More than a million children in the UK experiencing ‘horrifying levels of destitution’
- According to a report by the Joseph Rowntree Foundation (JRF) the number of people experiencing these poverty levels in the UK has increased by 61% between 2019 and 2022, with 3.8 million people experiencing destitution.
- Children in particular have been affected most, with an increase of 186% since 2017.
- People are considered destitute if they have not been able to meet their basic needs to stay warm, dry, clean and fed.
- Paul Kissack, Chief Executive of the JRF accused the government of failing to act: “The government is not helpless to act: it is choosing not to…That is why we are calling for clear proposals from all political parties to address this challenge with the urgency it demands.”
- A UK Government spokesperson stated its priority was driving down inflation, and the investment of £3.5 billion in jobs and the expansion of free childcare.
- For more, please visit the Sky News website.
AI firms must be held responsible for harm they cause ‘godfathers’ of technology say
- The intervention was made as international politicians, tech companies, academics and civil society figures prepare to gather at Bletchley Park next week for a summit on AI safety.
- Stuart Russell, professor of computer science at the University of California, Berkeley reported that AI are not toys, and “increasing their capabilities before we understand how to make them safe is utterly reckless”.
- The document urged governments to adopt a range of policies, including making tech companies liable for foreseeable and preventable harms from their AI systems.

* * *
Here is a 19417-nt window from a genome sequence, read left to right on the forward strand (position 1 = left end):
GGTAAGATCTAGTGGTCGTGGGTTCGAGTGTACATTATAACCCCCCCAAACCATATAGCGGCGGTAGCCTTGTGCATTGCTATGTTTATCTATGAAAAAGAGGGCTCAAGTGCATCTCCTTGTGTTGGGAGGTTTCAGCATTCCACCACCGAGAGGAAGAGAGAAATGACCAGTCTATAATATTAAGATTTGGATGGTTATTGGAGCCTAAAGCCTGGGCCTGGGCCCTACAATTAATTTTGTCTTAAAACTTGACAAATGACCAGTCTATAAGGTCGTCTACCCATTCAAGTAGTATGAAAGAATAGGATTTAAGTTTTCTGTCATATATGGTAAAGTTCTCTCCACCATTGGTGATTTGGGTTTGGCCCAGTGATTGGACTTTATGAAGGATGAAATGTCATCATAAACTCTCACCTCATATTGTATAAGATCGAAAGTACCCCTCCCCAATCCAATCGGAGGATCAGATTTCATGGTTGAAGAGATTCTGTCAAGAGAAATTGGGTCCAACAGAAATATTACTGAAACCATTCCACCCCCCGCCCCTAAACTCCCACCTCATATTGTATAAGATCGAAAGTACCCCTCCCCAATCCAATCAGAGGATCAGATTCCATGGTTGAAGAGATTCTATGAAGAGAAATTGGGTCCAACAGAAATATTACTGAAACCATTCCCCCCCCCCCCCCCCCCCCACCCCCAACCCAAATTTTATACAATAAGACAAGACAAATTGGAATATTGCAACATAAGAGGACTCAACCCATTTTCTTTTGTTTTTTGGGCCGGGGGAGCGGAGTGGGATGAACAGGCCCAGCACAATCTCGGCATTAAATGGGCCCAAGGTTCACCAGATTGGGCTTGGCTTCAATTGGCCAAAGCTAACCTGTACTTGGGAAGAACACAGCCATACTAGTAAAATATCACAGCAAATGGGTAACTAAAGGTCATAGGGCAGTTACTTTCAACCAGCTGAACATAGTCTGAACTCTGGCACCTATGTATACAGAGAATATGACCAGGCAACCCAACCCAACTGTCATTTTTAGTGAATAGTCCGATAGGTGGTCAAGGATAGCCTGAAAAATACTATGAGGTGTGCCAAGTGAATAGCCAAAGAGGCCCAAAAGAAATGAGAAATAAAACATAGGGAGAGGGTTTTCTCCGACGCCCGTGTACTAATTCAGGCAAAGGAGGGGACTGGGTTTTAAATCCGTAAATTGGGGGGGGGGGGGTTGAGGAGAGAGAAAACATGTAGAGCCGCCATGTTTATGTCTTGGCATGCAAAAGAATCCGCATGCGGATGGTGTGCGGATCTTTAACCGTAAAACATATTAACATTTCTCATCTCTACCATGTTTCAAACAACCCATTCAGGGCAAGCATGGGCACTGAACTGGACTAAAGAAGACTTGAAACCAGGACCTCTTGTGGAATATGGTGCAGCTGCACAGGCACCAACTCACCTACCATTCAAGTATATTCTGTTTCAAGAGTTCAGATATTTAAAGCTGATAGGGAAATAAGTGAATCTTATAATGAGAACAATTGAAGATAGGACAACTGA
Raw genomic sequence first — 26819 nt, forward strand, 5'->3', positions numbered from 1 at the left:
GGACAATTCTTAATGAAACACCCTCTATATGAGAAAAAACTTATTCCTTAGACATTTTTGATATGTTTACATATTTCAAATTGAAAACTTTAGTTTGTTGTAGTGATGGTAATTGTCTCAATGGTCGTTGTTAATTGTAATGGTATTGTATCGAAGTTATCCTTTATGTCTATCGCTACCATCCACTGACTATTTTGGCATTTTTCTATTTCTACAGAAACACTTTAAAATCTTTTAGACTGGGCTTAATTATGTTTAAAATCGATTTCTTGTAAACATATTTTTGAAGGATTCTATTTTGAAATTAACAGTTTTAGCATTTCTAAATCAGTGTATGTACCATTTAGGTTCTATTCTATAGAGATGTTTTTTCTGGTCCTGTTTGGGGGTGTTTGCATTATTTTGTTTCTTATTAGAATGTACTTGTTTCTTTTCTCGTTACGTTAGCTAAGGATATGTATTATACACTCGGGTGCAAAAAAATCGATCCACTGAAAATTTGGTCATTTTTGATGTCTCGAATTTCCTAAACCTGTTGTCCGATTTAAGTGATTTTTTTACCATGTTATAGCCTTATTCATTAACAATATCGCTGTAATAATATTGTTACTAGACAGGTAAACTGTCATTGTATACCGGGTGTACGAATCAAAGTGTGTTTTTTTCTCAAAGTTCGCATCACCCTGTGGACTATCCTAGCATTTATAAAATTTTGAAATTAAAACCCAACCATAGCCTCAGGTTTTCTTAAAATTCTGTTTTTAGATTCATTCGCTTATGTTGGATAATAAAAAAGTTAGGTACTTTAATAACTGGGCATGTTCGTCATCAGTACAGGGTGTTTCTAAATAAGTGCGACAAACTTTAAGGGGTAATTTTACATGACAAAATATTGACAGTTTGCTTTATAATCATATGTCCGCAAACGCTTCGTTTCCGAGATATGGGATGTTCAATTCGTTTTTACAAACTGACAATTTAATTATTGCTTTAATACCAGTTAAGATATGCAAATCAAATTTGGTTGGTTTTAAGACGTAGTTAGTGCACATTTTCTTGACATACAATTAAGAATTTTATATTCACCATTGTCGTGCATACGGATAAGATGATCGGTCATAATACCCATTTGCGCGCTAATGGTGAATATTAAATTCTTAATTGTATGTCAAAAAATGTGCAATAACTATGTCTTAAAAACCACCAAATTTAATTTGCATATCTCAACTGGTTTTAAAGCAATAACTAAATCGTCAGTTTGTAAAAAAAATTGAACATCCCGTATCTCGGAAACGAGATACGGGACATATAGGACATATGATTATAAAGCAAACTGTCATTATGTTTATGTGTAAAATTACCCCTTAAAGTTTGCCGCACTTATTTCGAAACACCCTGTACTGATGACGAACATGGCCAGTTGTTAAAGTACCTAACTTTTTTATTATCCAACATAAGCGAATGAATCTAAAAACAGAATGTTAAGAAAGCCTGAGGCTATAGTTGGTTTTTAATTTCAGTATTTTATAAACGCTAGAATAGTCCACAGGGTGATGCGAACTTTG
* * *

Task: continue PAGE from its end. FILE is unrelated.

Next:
- The safety summit will focus on existential threats posed by AI, such as aiding the development of novel bioweapons and evading human control.
- For more, please visit The Guardian website.
New awareness campaign for non-fatal strangulation in Northern Ireland launched
- The Department of Justice initiative will appear on television screens, which comes after non-fatal strangulation or asphyxiation was made a specific offence at the end of June 2023 as part of the Justice (Sexual offences & trafficking victims) Act (NI) 2022.
- Those convicted of the offence could face up to 14 years in prison.
- The three-week long TV campaign will include information on how to access support or report the crime and will also feature on YouTube and outdoor sites during 2023/24.
- Permanent Secretary of the department, Richard Pengelly said they want to raise awareness of the crime for perpetrators, victims, and the public.
- Sarah Mason, chief executive of Women’s Aid Federation NI, welcomed the move. She said, “we believe women and girls in Northern Ireland are safer today than last year,” and “a media campaign to highlight this new law will send a clear message that this is a crime.”
- For more, please visit the ITV News website.